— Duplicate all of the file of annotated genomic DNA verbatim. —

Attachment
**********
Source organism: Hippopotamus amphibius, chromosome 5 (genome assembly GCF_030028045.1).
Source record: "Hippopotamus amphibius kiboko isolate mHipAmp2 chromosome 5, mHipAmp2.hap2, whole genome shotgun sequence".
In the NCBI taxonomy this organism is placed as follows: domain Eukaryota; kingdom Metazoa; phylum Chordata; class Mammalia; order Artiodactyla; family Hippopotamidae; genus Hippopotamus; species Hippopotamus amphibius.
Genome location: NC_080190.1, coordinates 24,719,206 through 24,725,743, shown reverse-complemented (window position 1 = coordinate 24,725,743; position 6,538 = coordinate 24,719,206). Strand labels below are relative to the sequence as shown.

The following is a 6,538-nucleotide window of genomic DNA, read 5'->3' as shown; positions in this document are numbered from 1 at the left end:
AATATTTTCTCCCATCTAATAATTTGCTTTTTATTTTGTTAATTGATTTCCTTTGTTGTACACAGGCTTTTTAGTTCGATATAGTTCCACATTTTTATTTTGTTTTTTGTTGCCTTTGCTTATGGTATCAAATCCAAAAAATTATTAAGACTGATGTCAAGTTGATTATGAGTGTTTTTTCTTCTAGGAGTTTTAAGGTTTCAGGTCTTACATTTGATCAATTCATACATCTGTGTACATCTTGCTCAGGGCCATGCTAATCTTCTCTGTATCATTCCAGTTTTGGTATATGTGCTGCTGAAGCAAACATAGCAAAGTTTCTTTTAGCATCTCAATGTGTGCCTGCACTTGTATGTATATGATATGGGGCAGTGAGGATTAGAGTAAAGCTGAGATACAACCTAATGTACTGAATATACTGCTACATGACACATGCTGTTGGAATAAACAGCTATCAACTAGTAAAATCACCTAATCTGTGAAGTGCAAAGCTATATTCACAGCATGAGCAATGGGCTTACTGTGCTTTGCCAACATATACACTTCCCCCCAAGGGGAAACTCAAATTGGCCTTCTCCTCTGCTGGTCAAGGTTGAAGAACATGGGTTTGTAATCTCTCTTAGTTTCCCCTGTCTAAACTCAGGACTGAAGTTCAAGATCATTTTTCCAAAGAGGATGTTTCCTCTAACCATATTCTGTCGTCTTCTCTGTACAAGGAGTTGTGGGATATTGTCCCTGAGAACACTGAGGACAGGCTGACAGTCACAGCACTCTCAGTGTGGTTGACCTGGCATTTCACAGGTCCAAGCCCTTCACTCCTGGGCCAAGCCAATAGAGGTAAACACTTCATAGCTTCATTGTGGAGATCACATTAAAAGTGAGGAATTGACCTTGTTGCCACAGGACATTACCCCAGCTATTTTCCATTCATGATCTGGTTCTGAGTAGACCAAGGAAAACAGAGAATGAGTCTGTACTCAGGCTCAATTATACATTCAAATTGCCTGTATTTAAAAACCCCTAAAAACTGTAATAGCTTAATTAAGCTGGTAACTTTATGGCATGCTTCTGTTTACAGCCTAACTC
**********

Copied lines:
Source organism: Hippopotamus amphibius, chromosome 5 (genome assembly GCF_030028045.1).
Source record: "Hippopotamus amphibius kiboko isolate mHipAmp2 chromosome 5, mHipAmp2.hap2, whole genome shotgun sequence".
In the NCBI taxonomy this organism is placed as follows: domain Eukaryota; kingdom Metazoa; phylum Chordata; class Mammalia; order Artiodactyla; family Hippopotamidae; genus Hippopotamus; species Hippopotamus amphibius.
Genome location: NC_080190.1, coordinates 24,719,206 through 24,725,743, shown reverse-complemented (window position 1 = coordinate 24,725,743; position 6,538 = coordinate 24,719,206). Strand labels below are relative to the sequence as shown.

The following is a 6,538-nucleotide window of genomic DNA, read 5'->3' as shown; positions in this document are numbered from 1 at the left end:
AATATTTTCTCCCATCTAATAATTTGCTTTTTATTTTGTTAATTGATTTCCTTTGTTGTACACAGGCTTTTTAGTTCGATATAGTTCCACATTTTTATTTTGTTTTTTGTTGCCTTTGCTTATGGTATCAAATCCAAAAAATTATTAAGACTGATGTCAAGTTGATTATGAGTGTTTTTTCTTCTAGGAGTTTTAAGGTTTCAGGTCTTACATTTGATCAATTCATACATCTGTGTACATCTTGCTCAGGGCCATGCTAATCTTCTCTGTATCATTCCAGTTTTGGTATATGTGCTGCTGAAGCAAACATAGCAAAGTTTCTTTTAGCATCTCAATGTGTGCCTGCACTTGTATGTATATGATATGGGGCAGTGAGGATTAGAGTAAAGCTGAGATACAACCTAATGTACTGAATATACTGCTACATGACACATGCTGTTGGAATAAACAGCTATCAACTAGTAAAATCACCTAATCTGTGAAGTGCAAAGCTATATTCACAGCATGAGCAATGGGCTTACTGTGCTTTGCCAACATATACACTTCCCCCCAAGGGGAAACTCAAATTGGCCTTCTCCTCTGCTGGTCAAGGTTGAAGAACATGGGTTTGTAATCTCTCTTAGTTTCCCCTGTCTAAACTCAGGACTGAAGTTCAAGATCATTTTTCCAAAGAGGATGTTTCCTCTAACCATATTCTGTCGTCTTCTCTGTACAAGGAGTTGTGGGATATTGTCCCTGAGAACACTGAGGACAGGCTGACAGTCACAGCACTCTCAGTGTGGTTGACCTGGCATTTCACAGGTCCAAGCCCTTCACTCCTGGGCCAAGCCAATAGAGGTAAACACTTCATAGCTTCATTGTGGAGATCACATTAAAAGTGAGGAATTGACCTTGTTGCCACAGGACATTACCCCAGCTATTTTCCATTCATGATCTGGTTCTGAGTAGACCAAGGAAAACAGAGAATGAGTCTGTACTCAGGCTCAATTATACATTCAAATTGCCTGTATTTAAAAACCCCTAAAAACTGTAATAGCTTAATTAAGCTGGTAACTTTATGGCATGCTTCTGTTTACAGCCTAACTC